A walk through Grožnjan – the town of artists

Grožnjan is one of Istria's many hilltop towns and an absolute must-see. If you've been to Istria but haven't visited Grožnjan... you have to come back and explore this delightful place.

Grožnjan is firmly on the tourist map but compared to other popular tourist spots, it doesn't have a flashy commercial feel. I remember when I first visited in 1989, most houses were still abandoned and in a state of disrepair. Then with each visit I noticed how it was being transformed, and today the town is practically fully restored, with only a few derelict houses left.

Compared to other Istrian towns and villages where there are still many abandoned, crumbling houses, Grožnjan is an exception. Also striking is how all the houses have been beautifully and tastefully renovated, and the original character of the town has been preserved, including its charmingly uneven cobblestones. Unfortunately in many of Istria's old village and towns, the restoration process seems haphazard and inconsistent, even in places that are under heritage protection.

Maybe it's thanks to the many artists living here that the town has been so lovingly preserved. Many of the old stone houses have been transformed into studios and art galleries, and Grožnjan is known as a village of artists. I wondered when and how it was given this status and after a bit of research I found out that it was in 1965 (during the time of Yugoslavia) that Grožnjan was declared the Town of Arts. Houses were allocated to artists from Slovenia, Croatia and Serbia, while others were entrusted to Jeunesses Musicales International in 1969 and transformed into an international cultural center where music workshops are held each summer.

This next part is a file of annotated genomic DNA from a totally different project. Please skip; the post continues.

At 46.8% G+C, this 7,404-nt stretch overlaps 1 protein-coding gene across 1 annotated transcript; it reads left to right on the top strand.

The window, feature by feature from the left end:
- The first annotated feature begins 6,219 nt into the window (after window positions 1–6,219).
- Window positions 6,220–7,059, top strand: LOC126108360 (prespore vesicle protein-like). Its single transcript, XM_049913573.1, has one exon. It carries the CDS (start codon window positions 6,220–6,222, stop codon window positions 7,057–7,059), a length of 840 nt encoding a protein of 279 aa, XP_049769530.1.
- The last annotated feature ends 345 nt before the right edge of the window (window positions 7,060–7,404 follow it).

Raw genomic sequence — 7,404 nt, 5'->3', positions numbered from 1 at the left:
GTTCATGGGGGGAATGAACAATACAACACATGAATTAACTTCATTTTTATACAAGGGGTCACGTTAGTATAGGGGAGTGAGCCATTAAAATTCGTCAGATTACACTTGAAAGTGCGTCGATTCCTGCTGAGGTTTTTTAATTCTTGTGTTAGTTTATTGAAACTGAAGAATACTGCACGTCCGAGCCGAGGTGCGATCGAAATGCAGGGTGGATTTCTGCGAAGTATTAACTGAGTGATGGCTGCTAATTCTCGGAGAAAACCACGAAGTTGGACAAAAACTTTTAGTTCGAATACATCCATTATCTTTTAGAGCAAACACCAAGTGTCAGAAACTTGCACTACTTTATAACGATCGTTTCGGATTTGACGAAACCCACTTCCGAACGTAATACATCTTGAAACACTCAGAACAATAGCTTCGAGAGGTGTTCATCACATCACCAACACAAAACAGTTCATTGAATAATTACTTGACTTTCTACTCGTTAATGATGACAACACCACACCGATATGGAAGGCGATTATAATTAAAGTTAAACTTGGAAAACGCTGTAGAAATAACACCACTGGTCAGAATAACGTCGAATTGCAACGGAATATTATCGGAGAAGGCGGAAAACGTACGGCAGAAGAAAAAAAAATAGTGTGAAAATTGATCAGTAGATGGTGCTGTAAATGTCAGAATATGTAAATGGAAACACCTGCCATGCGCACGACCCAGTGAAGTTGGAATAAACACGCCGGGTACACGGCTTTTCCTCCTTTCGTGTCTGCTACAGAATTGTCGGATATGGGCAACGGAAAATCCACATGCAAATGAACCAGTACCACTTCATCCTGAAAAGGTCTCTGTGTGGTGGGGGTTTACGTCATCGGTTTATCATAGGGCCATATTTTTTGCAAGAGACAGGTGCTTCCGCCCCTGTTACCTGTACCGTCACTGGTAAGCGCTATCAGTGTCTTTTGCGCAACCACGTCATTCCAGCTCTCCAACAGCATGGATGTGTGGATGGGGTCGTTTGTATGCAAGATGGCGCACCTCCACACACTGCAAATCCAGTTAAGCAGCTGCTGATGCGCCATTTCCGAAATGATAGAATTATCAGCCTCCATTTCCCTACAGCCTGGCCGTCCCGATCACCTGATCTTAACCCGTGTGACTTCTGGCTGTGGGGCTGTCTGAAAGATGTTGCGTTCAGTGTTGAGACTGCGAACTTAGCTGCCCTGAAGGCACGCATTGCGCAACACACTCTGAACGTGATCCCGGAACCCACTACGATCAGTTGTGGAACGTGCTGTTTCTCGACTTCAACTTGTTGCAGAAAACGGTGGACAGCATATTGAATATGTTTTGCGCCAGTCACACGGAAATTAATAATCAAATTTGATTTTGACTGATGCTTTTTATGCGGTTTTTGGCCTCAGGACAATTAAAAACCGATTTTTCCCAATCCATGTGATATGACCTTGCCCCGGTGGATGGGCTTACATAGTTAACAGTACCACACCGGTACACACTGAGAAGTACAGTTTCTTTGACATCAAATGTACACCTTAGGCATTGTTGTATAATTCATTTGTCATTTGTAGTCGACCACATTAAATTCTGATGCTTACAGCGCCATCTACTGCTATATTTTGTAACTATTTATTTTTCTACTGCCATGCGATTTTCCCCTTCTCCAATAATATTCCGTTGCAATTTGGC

Today there are at least two dozen art galleries and studios, as well as boutiques selling art and jewellery. There are also a few shops hawking the usual Istrian products sold in tourist spots like olive oil, truffle products, wine and lavender, but like I mentioned above, without the ugly souvenir shops and commercial overload of other places.

Grožnjan's affiliation with music is also very present here. If you wander its narrow streets during the summer months, you'll be accompanied by the dreamy sounds of piano or violin music wafting from the upstairs windows of the music studios where musicians rehearse and practice during the annual summer school. Also, Grožnjan is the host of a jazz festival held here every July, called Jazz is Back, and every September it's time for ExTempore, an art festival.

Another good reason to visit Grožnjan is for the winding drive up to the hilltop it occupies and the gorgeous views of rolling hills and a sliver of the sea. 

Take a walk through Grožnjan...